I used to hate shadowboxing. It seemed like an odd concept when I first started training at KMS. I was supposed to punch and kick...the air? I felt like everyone was watching me fumble around the room (by room, I mean my little square of space; no one moves that much when they first start shadowboxing). I spent far more time than I care to admit worrying that I looked stupid. I know this is a feeling shared by a lot of students; one of the most frequent comments the instructors get is that shadowboxing feels weird and awkward. However, there’s a reason why we do it so often. Shadowboxing is one of the most beneficial, and most misunderstood, training tools used at our gym.
Think of it like this: shadowboxing is a period of structured “play time” where you can work on good form and proper movement, either for everyday skills or for skills you may not get to practice that often. This is where you can tackle some of the techniques you are struggling with and incorporate them into a stream of combinations and movement. For example, I was introduced to a spinning back kick during an instructor training class. My first attempts were horrendous. I flopped and stumbled through the whole motion. I tackled that technique in shadowboxing for the next few weeks. I focused on movement, the spin, reacquiring my target, and landing the shot on an imaginary opponent. I still haven’t mastered it but implementing it into my shadowboxing routine has helped tremendously. I will apply that form of practice to just about anything in shadowboxing. If I bomb a combination or defense in class, you can bet that I start practicing it during shadowboxing in terms of striking/defending, recovering, and reacting.
Shadowboxing lays the foundation for a lot of excellent training habits, which is why a lot of our classes start with this as a warm-up. It’s supposed to warm you up and wear you out a bit. Every movement you do in shadowboxing will translate to your actual technique and striking form in other areas, whether it’s good movement or bad movement. I have formed a lot of good habits in shadowboxing, but I have also formed a couple bad ones because I’m usually focusing on other things. However, this is the time where I can recognize and adjust those little things. Since I have become more tuned into shadowboxing, I have noticed that things I practice in that time will slip into other aspects of my training. This develops muscle memory as much as anything else we do.
This also applies to movement and aggression just as much as it applies to form. KMS emphasizes movement in all of our classes. Realistically, our opponents will never stay squared up to us in a fight, no matter how much we may want them to. It’s harder to remember to move during drills in class, but shadowboxing is a free-for-all of movement. You should be moving from one section of the floor to the next constantly. You should also face different directions as you move. This is where visualizing things makes a huge difference for me. I always try to visualize a move I want to do successfully or an opponent throwing a specific combination that I have to defend. Not only does this help come up with new ways to move and defend (which I desperately need), but it also keeps shadowboxing engaging. I don’t zone out into autopilot as much as I used to.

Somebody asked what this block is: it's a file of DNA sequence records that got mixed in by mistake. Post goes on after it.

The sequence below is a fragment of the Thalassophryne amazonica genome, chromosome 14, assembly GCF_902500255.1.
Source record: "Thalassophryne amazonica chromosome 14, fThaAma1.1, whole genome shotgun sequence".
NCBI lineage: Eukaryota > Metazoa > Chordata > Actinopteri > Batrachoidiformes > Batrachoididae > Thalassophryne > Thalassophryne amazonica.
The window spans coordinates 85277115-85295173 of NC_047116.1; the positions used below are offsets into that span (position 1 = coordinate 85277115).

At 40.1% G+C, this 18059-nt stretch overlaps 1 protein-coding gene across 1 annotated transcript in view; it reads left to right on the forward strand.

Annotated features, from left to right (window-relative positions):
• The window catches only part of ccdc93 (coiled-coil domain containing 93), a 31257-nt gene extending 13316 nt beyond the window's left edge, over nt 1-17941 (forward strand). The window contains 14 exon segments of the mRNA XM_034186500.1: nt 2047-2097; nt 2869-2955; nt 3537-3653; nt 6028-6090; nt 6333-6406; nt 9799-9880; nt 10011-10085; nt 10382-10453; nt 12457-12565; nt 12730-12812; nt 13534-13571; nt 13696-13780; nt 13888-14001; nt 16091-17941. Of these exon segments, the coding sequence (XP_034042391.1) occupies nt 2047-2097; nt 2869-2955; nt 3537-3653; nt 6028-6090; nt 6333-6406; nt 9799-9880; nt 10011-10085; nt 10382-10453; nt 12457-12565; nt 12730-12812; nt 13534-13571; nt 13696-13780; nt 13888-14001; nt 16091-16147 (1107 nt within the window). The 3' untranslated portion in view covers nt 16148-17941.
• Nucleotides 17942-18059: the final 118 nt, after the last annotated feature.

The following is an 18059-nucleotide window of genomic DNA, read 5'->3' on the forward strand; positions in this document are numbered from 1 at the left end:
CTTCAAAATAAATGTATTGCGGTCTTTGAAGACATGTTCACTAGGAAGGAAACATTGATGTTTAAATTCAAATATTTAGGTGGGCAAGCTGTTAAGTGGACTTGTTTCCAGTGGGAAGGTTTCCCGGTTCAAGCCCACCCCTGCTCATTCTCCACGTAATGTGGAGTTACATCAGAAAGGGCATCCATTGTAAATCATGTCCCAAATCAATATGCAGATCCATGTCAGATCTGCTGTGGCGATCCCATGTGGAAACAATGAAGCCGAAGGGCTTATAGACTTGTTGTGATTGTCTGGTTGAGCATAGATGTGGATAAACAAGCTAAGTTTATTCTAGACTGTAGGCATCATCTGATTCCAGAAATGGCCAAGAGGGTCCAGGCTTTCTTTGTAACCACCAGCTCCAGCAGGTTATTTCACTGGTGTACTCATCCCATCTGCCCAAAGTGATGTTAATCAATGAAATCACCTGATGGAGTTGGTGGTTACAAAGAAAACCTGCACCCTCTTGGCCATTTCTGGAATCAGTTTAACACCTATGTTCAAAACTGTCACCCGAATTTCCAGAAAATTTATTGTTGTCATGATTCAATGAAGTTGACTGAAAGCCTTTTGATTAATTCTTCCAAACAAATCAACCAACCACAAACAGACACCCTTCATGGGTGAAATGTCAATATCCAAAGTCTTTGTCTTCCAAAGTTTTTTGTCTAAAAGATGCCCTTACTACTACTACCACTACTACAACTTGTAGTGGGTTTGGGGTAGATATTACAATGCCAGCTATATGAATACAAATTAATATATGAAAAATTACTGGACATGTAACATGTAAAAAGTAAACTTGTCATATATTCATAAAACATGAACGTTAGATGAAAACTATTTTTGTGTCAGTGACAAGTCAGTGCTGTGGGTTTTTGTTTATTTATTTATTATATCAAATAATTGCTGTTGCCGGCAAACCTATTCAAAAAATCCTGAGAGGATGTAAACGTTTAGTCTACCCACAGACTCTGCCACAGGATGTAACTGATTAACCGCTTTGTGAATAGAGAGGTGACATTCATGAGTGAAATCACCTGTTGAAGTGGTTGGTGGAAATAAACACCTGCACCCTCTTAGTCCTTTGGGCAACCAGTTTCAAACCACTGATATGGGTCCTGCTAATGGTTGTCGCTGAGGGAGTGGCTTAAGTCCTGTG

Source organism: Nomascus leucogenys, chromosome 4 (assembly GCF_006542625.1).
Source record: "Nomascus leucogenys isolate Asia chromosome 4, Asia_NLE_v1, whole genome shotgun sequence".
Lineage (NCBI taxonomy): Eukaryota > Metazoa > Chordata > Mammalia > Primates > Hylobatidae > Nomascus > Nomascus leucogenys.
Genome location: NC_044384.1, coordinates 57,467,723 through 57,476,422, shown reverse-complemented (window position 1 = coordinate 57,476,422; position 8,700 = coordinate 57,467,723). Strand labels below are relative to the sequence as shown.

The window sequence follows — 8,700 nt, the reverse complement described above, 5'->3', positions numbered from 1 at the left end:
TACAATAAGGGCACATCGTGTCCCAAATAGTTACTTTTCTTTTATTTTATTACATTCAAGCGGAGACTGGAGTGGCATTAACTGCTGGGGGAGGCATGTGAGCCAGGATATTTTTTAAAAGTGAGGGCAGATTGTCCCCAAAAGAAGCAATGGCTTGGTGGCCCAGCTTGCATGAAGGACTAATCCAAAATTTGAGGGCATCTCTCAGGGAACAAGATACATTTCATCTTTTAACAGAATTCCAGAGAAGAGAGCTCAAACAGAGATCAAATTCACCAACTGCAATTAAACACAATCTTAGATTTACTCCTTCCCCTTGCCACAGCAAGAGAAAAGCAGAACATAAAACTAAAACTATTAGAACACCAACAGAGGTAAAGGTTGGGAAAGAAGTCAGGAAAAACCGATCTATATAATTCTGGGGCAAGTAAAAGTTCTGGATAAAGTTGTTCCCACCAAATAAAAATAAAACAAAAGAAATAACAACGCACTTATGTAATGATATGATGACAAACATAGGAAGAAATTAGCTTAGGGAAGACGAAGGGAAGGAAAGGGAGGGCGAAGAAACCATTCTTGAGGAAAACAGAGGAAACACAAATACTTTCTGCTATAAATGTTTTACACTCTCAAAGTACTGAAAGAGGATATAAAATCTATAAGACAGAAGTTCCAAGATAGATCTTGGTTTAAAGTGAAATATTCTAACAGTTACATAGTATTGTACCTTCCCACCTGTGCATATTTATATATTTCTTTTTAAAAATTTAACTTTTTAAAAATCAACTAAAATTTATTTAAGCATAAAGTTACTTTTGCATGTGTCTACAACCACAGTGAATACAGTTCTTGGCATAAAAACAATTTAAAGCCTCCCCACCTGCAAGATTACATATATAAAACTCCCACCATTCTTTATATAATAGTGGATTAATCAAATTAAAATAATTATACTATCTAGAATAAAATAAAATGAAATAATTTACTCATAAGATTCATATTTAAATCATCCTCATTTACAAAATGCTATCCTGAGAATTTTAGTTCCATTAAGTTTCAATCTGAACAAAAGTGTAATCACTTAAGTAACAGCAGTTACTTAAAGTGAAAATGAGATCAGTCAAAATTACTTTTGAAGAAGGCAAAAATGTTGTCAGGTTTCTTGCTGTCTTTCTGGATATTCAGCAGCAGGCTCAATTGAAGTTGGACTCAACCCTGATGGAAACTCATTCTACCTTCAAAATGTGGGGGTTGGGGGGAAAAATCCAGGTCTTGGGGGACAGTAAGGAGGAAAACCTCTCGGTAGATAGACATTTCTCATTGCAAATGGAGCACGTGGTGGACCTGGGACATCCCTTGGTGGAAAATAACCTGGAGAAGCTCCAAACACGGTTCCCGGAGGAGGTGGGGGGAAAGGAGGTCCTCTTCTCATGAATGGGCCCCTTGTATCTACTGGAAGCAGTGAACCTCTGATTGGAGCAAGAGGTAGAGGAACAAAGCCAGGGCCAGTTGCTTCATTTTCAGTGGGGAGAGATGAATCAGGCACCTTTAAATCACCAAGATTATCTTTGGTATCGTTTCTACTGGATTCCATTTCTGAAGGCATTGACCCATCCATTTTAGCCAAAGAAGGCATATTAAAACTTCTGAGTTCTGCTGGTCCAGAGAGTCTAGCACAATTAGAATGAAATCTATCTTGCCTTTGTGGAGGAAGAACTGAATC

Additionally, as always, this is the time when you can pick up the intensity. It’s one of those rare occasions where you don’t have to worry as much about injuring another person (you should still be situationally aware though). Move with intention and aggression. If you hear an instructor yell out for more intensity or aggression, it’s because the shadowboxing looks a little lackluster. Remember, you can shadowbox anywhere; it doesn’t have to be just a gym skill. I’ve used shadowboxing as a warm-up to other workouts or as a way to just practice skills if I haven’t made it to the gym as much as I wanted to that week.
Here are bits of advice from other KMS instructors regarding shadowboxing:
Brayson: “Full rotation on your striking. Your shadowboxing will look like your regular striking. So try to make your shadowboxing look sharp and aggressive.”
Dustin: “I like to use it to dial in my technique and striking. A lot of times people will try and
improve everything at once. I have always thought it was best to focus on one small thing you
want to improve while shadowboxing, and perfect that one small thing before moving on to
refining something else.”
George: “Move in the direction you are sending your strikes. It will help build confidence in
movement, develop muscle memory toward aggressive movement, and it will expend more
Overall, this is one of the most beneficial things we do at KMS, and one of the most versatile. Take advantage of it for what it is: a period of free-striking where you can work on form, aggression, and movement. I promise you, no one is watching you or judging what you are doing. Do your thing. This is “you time” where you can work on the things you need to work on or try new combinations. The options are limitless. It’s really up to you and what specific thing you want to fine tune that day. Lastly, shadowboxing is required for every test you will take in Krav Maga. We’re graded on it, so embrace it. The results may surprise you.